Well Hello to whom that is reading:

Let me describe my cell first. 4x4 inch square plates 31 plates. 4 electrical negative inputs & 3 positive outputs 24 neutral plates. Pretty common. Now here's the difference turn plates corners pointing up  and down. More like a diamond than most cells that I've seen on the net. The negative inputs come in at the bottom, corners the positive outputs are on top corners. So the current will flow as I wish the HHO to flow.

At 12 volts the cell will accept only 11.2 amps. Now with the cell powered by an industrial 14.7 volt 75 amp.output. alternator as power supply it will accept 32.1 amps and more. But the gas production  at this amperage exposes the top portion of the plates which is cutting production. I have two 3/8's inch gas outlets one front one rear. The 7 inch tall x 4 inch diameter half full  bubblier is just an inch or two above the cell. Why can't this amount of gas exit the cell if the bubblier outlet is exposed to the atmosphere. plus the cell is mounted on the same surface as the vibrating 11 HP engine.

Yes I have a PWM to control amperage. I will not run the cell much until I'm able to figure this out. I feel plate exposure is dangerous.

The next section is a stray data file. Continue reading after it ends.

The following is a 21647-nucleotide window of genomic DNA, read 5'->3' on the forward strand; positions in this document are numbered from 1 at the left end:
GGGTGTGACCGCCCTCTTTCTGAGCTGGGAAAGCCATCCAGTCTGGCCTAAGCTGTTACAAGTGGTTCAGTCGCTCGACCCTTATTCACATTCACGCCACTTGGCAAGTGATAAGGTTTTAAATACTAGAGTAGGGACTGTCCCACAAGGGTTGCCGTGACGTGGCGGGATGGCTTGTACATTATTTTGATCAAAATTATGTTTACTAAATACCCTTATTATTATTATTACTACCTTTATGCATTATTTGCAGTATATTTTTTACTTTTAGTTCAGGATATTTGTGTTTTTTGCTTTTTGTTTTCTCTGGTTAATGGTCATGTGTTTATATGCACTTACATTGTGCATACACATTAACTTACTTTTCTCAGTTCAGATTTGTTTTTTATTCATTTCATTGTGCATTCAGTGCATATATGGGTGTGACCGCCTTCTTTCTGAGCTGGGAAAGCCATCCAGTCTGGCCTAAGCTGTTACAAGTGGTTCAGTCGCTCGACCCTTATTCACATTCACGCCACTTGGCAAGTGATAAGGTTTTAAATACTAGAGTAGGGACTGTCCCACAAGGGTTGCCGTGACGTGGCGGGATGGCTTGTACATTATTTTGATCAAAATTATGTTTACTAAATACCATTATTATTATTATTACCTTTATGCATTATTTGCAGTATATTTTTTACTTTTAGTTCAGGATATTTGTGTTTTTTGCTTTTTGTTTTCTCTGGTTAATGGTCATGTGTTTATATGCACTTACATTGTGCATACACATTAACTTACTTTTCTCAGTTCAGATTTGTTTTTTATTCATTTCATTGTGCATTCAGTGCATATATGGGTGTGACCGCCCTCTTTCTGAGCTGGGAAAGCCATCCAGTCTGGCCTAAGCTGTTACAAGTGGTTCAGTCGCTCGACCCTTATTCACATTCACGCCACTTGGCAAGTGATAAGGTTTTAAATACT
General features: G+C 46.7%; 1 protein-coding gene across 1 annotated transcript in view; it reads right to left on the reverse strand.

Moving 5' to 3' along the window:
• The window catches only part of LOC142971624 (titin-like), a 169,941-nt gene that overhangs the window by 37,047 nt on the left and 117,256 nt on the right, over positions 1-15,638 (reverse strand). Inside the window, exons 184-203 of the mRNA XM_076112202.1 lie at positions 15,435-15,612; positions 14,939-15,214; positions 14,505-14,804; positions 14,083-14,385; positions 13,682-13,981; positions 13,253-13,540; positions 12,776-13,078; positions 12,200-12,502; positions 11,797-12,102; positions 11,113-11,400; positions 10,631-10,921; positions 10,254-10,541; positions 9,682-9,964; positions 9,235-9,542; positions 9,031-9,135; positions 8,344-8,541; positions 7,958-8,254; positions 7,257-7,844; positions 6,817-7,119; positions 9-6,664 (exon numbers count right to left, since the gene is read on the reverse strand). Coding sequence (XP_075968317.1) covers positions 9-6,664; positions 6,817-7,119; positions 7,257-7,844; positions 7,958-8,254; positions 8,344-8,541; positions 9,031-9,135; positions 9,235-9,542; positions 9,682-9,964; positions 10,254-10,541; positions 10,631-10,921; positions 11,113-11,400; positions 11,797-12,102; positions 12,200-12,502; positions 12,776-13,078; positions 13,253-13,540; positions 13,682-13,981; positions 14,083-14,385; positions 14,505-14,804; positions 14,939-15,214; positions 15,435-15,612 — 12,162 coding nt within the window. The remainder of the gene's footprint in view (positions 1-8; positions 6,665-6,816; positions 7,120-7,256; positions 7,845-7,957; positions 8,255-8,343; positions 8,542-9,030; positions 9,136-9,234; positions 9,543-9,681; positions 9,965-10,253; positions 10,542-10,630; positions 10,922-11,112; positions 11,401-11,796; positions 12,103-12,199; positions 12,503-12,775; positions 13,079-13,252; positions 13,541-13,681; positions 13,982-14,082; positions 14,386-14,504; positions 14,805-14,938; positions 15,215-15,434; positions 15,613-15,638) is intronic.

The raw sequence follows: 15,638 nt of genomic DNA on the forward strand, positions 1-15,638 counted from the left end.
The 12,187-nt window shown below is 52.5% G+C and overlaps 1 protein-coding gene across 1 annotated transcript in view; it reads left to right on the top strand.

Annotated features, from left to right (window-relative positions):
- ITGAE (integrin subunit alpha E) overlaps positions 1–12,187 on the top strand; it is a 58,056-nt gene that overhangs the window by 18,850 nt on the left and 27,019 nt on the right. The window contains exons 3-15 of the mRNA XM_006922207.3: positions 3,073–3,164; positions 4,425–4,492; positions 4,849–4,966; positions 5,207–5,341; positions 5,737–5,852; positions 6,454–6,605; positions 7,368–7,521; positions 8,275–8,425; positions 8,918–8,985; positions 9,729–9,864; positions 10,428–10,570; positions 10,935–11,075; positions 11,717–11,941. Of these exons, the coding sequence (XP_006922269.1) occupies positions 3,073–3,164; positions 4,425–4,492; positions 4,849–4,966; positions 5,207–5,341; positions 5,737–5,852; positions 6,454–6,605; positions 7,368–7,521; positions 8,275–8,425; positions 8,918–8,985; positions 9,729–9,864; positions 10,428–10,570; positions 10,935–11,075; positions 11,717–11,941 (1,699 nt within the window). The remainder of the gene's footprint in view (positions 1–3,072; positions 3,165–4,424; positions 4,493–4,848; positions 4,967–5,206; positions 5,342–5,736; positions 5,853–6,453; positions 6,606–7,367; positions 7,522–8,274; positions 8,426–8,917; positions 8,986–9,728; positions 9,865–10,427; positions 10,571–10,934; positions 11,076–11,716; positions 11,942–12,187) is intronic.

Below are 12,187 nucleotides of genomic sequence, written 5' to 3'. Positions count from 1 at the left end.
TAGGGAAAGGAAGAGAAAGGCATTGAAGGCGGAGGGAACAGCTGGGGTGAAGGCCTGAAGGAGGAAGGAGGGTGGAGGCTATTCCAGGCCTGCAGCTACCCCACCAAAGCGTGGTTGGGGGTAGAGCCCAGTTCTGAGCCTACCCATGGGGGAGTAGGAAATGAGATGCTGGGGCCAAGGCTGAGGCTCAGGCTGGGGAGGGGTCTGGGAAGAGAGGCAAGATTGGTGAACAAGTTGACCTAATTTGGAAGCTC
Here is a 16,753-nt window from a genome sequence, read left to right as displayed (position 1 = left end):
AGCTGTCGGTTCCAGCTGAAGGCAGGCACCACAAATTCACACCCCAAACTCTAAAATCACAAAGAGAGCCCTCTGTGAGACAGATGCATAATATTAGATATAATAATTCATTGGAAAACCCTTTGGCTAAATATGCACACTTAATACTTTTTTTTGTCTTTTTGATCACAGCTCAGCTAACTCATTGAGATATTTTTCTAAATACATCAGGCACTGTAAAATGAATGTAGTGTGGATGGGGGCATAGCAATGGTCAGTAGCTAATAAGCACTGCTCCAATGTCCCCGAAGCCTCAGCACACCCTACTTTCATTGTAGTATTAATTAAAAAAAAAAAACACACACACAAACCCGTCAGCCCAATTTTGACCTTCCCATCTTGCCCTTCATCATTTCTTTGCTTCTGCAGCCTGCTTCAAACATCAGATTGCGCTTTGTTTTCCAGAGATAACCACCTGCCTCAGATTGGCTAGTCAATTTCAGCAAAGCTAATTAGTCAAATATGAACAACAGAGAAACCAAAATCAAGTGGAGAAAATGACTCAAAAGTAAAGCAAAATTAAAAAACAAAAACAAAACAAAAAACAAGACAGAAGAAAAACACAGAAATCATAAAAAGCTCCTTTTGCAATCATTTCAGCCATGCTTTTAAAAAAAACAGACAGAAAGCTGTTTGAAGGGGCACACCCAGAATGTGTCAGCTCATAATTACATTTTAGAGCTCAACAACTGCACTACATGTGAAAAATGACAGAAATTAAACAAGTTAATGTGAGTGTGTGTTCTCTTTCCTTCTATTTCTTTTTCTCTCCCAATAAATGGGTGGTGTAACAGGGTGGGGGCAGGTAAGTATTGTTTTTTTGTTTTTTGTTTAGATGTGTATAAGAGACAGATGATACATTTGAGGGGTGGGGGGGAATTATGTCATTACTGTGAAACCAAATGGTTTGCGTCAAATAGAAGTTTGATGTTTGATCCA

Oh and the cell isn't warm yet! .   

Any thoughts thanks Gordon.    

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I think you need to rethink your design. First let me explain what you did wrong. You are combining 2 things in your design that prevent you from making an efficient cell. The current flows through water with electrolyte just the same as a wire. You are using wires to induce voltage between sets of plates in the common solution. That is wrong. If you want efficiency only use 1 input and 1 output. Your cell should only have a positive and negative connection, otherwise you are not getting maximum efficiency.

You need to limit the amount of cross amperage between plates. Your holes will actually allow amperage to jump through and waste power that could be making hydrogen. Your container should have the water paths in it that flows around the plates bottom and top. The natural flow of hho will create plenty of flow through an efficient design. The output from the cell should come in on the side of your bubbler below the water line, the return to bottom of cell is on the bottom of the bubbler.